Love for Animals: The Animal as an Object of Knowledge


If you haven’t, try observing your beloved pet while keeping in mind the possible mystery of his behavior. Take careful note of the sweeping motion of the cat and dog’s tail, the manner in which they both present their head to be scratched, the attentiveness a dog gives when they “listen” to your words, how a dog rests that unusually heavy head on your lap, or the beautiful truth in how they never enjoy being away from you (dogs, that is). These, and so much more, display quite a marvelous mystery. But have we asked ourselves what the actions, and more importantly the personable companion, represent? I think this is the greatest mystery of all.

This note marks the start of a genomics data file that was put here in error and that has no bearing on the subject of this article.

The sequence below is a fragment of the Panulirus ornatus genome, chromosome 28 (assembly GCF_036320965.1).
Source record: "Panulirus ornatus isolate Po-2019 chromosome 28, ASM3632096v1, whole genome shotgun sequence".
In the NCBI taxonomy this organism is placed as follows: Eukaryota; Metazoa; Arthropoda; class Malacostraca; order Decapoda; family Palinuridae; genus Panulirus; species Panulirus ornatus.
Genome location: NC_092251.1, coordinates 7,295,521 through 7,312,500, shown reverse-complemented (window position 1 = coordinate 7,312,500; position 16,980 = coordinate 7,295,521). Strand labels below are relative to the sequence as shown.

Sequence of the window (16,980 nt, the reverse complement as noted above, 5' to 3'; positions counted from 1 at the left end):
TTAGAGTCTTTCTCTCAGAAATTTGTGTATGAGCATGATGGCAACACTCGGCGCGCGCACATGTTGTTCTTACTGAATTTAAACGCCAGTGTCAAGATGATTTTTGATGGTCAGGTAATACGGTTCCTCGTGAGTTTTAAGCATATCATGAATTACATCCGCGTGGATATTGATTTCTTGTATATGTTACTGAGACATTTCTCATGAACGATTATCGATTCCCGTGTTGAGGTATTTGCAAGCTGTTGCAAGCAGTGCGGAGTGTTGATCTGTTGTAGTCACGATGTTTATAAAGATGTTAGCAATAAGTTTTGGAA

I’ve been going through some immensely challenging and difficult times lately, and I believe that the challenges have opened me up to the great mysteries of God. I have learned that through adversity, God furnishes us in high fire to work His glory in us. One defining feature of this is in the revelation of mystery; Paul, concerning himself and his fellow ministers, gives notice to others of how himself and others should be accounted: “Let a man so account of us, as of the ministers of Christ, and stewards of the mysteries of God” (1 Cor. 4:1). We can assume we’re in a favorable place when mysteries have been entrusted to our care so that we may steward them. Such mysteries are found in the most unlikely of places–including the loving face of that furry creature that commits himself faithfully to your care.